However, there is no evidence that this would lead to biases that would invalidate our findings given that we are concerned with adult mortality in a developed country, even though concerns have been raised about such issues for infant and toddler mortality in least-developed countries [ 20 ]. A similar issue relates to the modest response rates. As non-respondents tend to have lower socioeconomic status and worse health, and since their relatives are likely to be of similar background and have similar health status, the convenience cohort is likely to be less well-off and less healthy than the general population.
This, however, should not affect the associations within the study. Third, an additional potential source bias relates to family-level factors. Subjects relatives who left the selected settlement area were excluded from the study, so future investigations should look into the migrant differentials on the settlement level. However, if there was a strong family-level mortality effect on migration, this would lead to high mortality families being less likely to have any surviving relative alive in to report on their mortality two decades earlier, which would differentially exclude high mortality families.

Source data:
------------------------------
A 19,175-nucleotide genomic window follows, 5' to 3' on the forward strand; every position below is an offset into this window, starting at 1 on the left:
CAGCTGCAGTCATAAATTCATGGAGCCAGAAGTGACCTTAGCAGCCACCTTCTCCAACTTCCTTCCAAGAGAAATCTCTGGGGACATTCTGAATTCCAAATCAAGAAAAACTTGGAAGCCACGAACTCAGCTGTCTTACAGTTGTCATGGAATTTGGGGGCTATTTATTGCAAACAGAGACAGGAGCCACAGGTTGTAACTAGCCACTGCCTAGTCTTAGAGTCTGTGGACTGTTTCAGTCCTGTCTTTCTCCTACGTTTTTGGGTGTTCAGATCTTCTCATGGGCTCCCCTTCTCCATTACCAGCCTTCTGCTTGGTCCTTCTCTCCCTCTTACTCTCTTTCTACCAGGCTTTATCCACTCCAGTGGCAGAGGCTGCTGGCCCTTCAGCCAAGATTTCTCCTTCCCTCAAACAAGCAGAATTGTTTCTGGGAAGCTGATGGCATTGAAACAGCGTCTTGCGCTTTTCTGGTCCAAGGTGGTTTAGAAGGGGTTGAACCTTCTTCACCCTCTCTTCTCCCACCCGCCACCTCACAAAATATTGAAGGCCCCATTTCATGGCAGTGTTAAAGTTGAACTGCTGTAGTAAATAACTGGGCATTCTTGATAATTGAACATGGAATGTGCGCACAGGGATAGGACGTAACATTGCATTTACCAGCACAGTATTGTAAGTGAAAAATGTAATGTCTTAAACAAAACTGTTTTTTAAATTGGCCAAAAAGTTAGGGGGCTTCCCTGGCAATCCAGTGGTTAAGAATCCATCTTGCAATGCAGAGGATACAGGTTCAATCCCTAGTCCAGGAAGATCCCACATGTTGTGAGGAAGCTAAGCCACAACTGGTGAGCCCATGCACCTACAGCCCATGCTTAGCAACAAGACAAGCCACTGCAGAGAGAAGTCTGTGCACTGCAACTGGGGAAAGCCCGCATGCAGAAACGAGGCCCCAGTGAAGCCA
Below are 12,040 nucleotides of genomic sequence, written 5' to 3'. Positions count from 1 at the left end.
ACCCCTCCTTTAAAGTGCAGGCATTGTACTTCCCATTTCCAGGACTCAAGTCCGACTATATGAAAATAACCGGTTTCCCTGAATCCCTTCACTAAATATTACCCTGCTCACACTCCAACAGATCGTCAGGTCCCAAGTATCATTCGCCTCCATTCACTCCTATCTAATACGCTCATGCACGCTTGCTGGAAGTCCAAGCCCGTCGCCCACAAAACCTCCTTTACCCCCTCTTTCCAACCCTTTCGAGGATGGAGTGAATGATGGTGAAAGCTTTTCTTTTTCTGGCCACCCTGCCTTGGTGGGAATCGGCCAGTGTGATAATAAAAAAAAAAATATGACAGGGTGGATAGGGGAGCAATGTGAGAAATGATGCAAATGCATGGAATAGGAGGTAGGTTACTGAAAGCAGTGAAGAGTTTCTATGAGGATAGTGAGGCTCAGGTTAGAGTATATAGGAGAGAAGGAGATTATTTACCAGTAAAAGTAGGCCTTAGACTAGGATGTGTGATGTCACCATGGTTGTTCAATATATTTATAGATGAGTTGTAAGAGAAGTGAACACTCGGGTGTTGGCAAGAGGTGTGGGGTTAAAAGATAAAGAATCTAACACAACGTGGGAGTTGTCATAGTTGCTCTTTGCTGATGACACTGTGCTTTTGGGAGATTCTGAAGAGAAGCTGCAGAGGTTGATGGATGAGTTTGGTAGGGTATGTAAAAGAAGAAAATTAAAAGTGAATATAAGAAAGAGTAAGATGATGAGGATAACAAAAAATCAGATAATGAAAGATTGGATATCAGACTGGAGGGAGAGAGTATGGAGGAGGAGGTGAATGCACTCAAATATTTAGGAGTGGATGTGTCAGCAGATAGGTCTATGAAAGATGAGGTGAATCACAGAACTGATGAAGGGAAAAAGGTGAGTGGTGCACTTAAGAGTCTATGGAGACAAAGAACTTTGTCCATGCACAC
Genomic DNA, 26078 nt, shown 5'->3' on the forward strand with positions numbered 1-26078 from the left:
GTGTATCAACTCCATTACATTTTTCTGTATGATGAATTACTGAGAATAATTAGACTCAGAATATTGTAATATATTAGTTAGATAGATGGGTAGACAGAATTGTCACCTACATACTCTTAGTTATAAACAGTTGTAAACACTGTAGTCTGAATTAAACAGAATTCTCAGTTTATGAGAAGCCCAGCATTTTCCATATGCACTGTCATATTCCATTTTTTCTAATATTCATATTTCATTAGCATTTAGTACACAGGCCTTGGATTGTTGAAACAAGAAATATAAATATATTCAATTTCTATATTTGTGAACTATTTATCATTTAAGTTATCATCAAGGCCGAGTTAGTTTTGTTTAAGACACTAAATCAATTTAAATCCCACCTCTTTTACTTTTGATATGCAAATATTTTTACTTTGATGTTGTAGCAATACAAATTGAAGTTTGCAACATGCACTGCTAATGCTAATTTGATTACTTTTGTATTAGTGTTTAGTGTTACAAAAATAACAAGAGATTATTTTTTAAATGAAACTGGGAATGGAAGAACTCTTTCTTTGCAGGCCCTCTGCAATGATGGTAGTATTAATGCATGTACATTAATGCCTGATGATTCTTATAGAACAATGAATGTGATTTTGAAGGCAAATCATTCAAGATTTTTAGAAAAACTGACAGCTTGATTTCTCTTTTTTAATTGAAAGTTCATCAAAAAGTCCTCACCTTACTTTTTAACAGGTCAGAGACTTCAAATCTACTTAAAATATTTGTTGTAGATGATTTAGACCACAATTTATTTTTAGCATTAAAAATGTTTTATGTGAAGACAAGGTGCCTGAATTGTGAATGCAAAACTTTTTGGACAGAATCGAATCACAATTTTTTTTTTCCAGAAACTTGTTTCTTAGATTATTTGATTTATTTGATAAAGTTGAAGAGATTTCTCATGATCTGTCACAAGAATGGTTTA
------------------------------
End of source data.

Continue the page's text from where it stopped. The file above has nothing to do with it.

Analysis of family-level clustering on earlier data sets suggests that this is not a major source of bias, but further work will be undertaken. We have noted some of the possible concerns about the use of such an approach, but we emphasize that under reasonable assumptions the method produces largely unbiased estimates of mortality that can be directly compared with other sources such as official statistics. Fourth, recall bias and measurement error can be a major issue in a cohort where all the data come from proxy informants i.
Such misclassification leads to underestimation of the strengths of associations between risk factors and mortality and reduce the statistical power of the study.
However, this is at least partly compensated by the large size of the study although we are aware that the scale of such bias depends on the magnitude of misclassification of the variables of interest. In addition, to further reduce misclassification, only male spouses were included in the convenience cohort, as the literature suggests that men are more likely to exclude non-residential: former, and especially first, partners in surveys.